1.1 Section 4 -- Testing
(a) Regulatory Actions

Two years post implementation of Lautenberg, and EPA has not yet issued a Section 4 testing action. Given issues that have been raised as part of Section 5 reviews about toxicological concerns with certain categories of chemicals, it is somewhat surprising that EPA has not yet used its new order authority under Section 4. EPA has focused instead on issuing Section 5(e) testing requirements on individual new chemical submitters. The inability of EPA to require testing under old TSCA was one of the primary issues of concern in amending the law. While industry may not relish being subject to such testing, EPA needs to utilize the tools afforded to it by Congress to help address data gaps more equitably and improve the knowledge of hazard and exposure to chemicals.

EPA might use the Section 4 tools (particularly the new order authority) to fill critical data needs as part of the ongoing risk evaluations under Section 6. At the same time, the short deadline for completing risk evaluations will affect EPA’s ability to obtain completed studies that can be timely reviewed and incorporated in risk evaluations. EPA has indicated that it may not proceed with prioritization for chemicals that do not have sufficient data. Section 4 is the tool available to address that issue, although to use order authority in such cases (rather than a rule or an enforceable consent agreement (ECA)), EPA would need to support a “may present” conclusion. Another complication in requiring prioritization testing is that EPA must make a prioritization designation within 90 days after receiving the Section 4 information.

We believe it is likely, given the completion in 2018 of the “framework” rules required under new TSCA, that Section 4 testing actions will be taken in 2019.

(b) Alternative Test Methods

As required under TSCA Section 4(h)(2)(A), EPA released its Strategic Plan to Promote the Development and Implementation of Alternative Test Methods Within the TSCA Program (Strategic Plan) in June 2018. The goal of the Strategic Plan is to reduce the level of testing in vertebrates and the strategy relies on a range of applications and testing approaches to characterize human health and environmental endpoints. EPA coined a new term “new approach methodologies” (NAM) as encompassing any “alternative test methods and strategies to reduce, refine or replace vertebrate animal testing.” The Strategic Plan identified current and near term (under three years), intermediate (five years), and longer (unspecified) term activities. More information is available in our June 22, 2018, memorandum and in our podcast on “Animal Testing and New TSCA.” In 2019, EPA is expected to continue to apply existing NAMs to evaluate hazard, exposure, and environmental fate for new and existing chemicals, extend the application of NAMs to identify candidates for prioritizing chemicals for risk evaluation, and develop information technology platforms to disseminate and increase access to these tools.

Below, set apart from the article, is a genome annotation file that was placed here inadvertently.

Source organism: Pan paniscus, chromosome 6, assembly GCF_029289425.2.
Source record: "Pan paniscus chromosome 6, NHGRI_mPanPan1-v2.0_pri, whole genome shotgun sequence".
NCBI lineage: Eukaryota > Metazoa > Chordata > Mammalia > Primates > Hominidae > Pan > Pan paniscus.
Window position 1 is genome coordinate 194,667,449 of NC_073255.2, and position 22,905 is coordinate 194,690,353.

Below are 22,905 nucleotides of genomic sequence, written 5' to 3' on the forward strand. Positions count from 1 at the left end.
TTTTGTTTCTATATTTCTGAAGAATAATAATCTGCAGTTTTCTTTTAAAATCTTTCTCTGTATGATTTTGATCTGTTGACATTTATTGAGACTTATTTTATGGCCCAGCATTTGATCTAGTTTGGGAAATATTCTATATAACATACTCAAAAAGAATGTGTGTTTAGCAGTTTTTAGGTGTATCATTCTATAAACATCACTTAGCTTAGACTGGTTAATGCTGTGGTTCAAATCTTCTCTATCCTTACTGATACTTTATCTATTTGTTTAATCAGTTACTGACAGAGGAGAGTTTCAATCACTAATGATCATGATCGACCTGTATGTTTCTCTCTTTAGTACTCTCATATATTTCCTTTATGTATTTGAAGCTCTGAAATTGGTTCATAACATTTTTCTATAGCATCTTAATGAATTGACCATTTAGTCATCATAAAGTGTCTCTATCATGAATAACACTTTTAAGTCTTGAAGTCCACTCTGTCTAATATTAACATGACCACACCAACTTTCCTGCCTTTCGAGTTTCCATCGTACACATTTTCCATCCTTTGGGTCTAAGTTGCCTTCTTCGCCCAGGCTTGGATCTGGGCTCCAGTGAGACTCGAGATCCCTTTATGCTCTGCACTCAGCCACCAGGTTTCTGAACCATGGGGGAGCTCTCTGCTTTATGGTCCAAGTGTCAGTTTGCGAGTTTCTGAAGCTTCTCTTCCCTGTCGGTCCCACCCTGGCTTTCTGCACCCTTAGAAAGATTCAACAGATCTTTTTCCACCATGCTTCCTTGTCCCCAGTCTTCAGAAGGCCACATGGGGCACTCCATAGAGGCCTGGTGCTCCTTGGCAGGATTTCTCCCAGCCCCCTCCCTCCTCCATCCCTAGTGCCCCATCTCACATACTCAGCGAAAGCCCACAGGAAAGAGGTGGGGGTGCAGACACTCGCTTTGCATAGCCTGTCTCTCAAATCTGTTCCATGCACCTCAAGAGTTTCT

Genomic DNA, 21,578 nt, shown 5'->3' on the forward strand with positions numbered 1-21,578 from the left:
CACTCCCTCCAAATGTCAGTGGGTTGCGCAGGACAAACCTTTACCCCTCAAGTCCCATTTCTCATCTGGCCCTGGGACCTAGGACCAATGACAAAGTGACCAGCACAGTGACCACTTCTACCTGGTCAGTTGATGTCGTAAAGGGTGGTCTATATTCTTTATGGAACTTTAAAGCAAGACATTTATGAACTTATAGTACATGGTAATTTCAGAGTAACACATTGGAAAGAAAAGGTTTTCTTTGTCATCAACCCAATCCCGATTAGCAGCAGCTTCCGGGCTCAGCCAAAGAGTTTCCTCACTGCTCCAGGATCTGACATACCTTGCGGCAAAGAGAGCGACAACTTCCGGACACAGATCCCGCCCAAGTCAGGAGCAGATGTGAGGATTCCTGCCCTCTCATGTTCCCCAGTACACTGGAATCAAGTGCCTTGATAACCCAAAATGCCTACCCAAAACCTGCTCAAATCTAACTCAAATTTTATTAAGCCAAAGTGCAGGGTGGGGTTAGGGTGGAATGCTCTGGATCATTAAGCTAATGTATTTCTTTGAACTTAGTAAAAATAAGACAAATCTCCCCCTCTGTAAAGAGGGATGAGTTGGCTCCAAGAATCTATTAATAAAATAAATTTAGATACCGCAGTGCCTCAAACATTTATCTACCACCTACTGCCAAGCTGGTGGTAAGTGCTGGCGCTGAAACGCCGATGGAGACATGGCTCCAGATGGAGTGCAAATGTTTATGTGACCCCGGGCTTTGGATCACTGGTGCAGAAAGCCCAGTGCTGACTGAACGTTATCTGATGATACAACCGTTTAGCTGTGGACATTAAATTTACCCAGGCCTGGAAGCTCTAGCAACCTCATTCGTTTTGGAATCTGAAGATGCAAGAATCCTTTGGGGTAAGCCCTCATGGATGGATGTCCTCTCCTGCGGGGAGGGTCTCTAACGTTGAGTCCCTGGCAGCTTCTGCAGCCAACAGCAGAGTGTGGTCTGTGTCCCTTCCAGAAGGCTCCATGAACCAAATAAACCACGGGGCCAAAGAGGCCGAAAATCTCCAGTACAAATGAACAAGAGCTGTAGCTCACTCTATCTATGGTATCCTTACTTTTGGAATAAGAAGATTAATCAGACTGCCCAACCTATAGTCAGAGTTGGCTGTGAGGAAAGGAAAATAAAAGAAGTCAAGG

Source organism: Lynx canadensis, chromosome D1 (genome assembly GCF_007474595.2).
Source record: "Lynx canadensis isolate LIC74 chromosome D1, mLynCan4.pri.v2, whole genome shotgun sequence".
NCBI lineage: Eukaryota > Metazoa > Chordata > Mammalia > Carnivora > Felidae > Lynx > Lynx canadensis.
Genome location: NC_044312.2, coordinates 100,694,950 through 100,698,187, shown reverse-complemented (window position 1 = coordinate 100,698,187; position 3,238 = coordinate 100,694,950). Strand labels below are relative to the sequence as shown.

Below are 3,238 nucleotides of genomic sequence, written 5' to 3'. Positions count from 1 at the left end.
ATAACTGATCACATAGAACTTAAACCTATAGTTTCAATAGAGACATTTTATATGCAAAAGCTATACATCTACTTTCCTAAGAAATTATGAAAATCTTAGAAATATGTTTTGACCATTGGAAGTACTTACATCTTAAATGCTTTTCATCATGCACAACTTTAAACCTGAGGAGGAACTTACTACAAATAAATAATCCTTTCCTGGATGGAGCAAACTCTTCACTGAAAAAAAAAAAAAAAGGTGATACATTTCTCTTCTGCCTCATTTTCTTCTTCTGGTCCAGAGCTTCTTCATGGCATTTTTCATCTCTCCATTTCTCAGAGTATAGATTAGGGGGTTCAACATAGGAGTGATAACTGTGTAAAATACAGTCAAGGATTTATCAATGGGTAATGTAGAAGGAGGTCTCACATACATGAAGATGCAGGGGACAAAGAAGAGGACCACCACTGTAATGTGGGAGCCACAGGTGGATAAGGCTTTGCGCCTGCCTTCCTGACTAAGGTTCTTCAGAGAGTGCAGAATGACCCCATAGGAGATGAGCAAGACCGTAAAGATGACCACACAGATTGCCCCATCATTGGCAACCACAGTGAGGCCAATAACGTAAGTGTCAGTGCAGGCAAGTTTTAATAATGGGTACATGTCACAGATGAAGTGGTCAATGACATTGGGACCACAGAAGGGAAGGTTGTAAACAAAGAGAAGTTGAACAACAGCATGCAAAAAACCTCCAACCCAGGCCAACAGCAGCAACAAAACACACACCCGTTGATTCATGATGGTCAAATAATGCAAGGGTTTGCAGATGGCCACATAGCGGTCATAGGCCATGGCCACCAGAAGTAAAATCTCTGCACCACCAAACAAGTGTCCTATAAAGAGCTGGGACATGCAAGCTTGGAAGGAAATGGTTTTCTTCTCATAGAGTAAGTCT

1.2 Section 5 -- New Chemicals

Return to equilibrium on new chemicals.

Table 2. Section 5(a) Case Statistics under New TSCA from June 22, 2016 - November 27, 20181

 

All Valid Cases

Completed PMN Cases

Total valid cases2 

1,410

 

    Determinations completed

1,774 (76%)

 

    Determinations under review

563 (24%)

 

Completed 5(a) cases3

847 (36%)

847 (100%)

    §5(g) “not likely” determination

169 (7%)

169 (20%)

    §5(g) “not likely” with SNUR

13 (0.6%)

13 (1.6%)

    §5(e) order allowing commercialization with restriction

438 (19%)

438 (52.5%)

    §5(e) order with testing required before commercialization

6 (0.3%)

6 (0.7%)

 

 

 

 

 

 

    Cases withdrawn by notifier

221 (10%)

221 (26.5%)

Uncompleted cases4

563 (24%)

 

1 Based on EPA’s Statistics for the New Chemicals Review Program under TSCA, available at https://www.epa.gov/reviewing-new-chemicals-under-toxic-substances-control-act-tsca/statistics-new-chemicals-review#stats. It includes premanufacture notices (PMN), Microbial Commercial Activity Notices (MCAN), and Significant New Use Notices (SNUN), but excludes exemption notices, that were within the 90-day review period as of June 22, 2016 -- cases in which EPA restarted the 90-day clock and re-reviewed regardless of the outcome of its initial review.